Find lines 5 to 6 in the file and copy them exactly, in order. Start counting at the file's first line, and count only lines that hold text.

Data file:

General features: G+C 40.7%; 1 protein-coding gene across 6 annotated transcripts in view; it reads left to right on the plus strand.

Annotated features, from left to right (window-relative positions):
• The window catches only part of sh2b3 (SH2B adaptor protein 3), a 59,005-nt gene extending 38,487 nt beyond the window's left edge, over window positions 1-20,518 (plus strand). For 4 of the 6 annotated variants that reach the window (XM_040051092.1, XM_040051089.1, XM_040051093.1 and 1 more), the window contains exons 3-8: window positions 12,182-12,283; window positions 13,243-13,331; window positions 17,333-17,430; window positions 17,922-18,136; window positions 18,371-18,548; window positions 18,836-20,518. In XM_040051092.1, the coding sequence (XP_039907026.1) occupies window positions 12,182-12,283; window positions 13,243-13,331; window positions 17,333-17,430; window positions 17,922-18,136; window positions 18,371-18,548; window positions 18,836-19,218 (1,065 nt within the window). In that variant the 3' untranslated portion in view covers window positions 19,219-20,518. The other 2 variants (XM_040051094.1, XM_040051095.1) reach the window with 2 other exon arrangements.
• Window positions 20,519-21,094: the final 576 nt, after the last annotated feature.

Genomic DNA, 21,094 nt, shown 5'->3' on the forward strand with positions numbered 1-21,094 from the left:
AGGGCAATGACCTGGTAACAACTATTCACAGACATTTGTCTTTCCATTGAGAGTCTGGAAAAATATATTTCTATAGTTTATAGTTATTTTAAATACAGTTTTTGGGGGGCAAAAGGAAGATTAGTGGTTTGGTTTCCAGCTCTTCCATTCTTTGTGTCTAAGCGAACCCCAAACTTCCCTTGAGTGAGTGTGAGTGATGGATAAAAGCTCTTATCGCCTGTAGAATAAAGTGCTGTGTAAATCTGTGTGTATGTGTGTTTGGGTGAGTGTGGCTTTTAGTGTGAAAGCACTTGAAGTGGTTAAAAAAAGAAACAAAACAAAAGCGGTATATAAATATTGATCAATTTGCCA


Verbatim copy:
Genomic DNA, 21,094 nt, shown 5'->3' on the forward strand with positions numbered 1-21,094 from the left:
AGGGCAATGACCTGGTAACAACTATTCACAGACATTTGTCTTTCCATTGAGAGTCTGGAAAAATATATTTCTATAGTTTATAGTTATTTTAAATACAGTTTTTGGGGGGCAAAAGGAAGATTAGTGGTTTGGTTTCCAGCTCTTCCATTCTTTGTGTCTAAGCGAACCCCAAACTTCCCTTGAGTGAGTGTGAGTGATGGATAAAAGCTCTTATCGCCTGTAGAATAAAGTGCTGTGTAAATCTGTGTGTATGTGTGTTTGGGTGAGTGTGGCTTTTAGTGTGAAAGCACTTGAAGTGGTTAAAAAAAGAAACAAAACAAAAGCGGTATATAAATATTGATCAATTTGCCA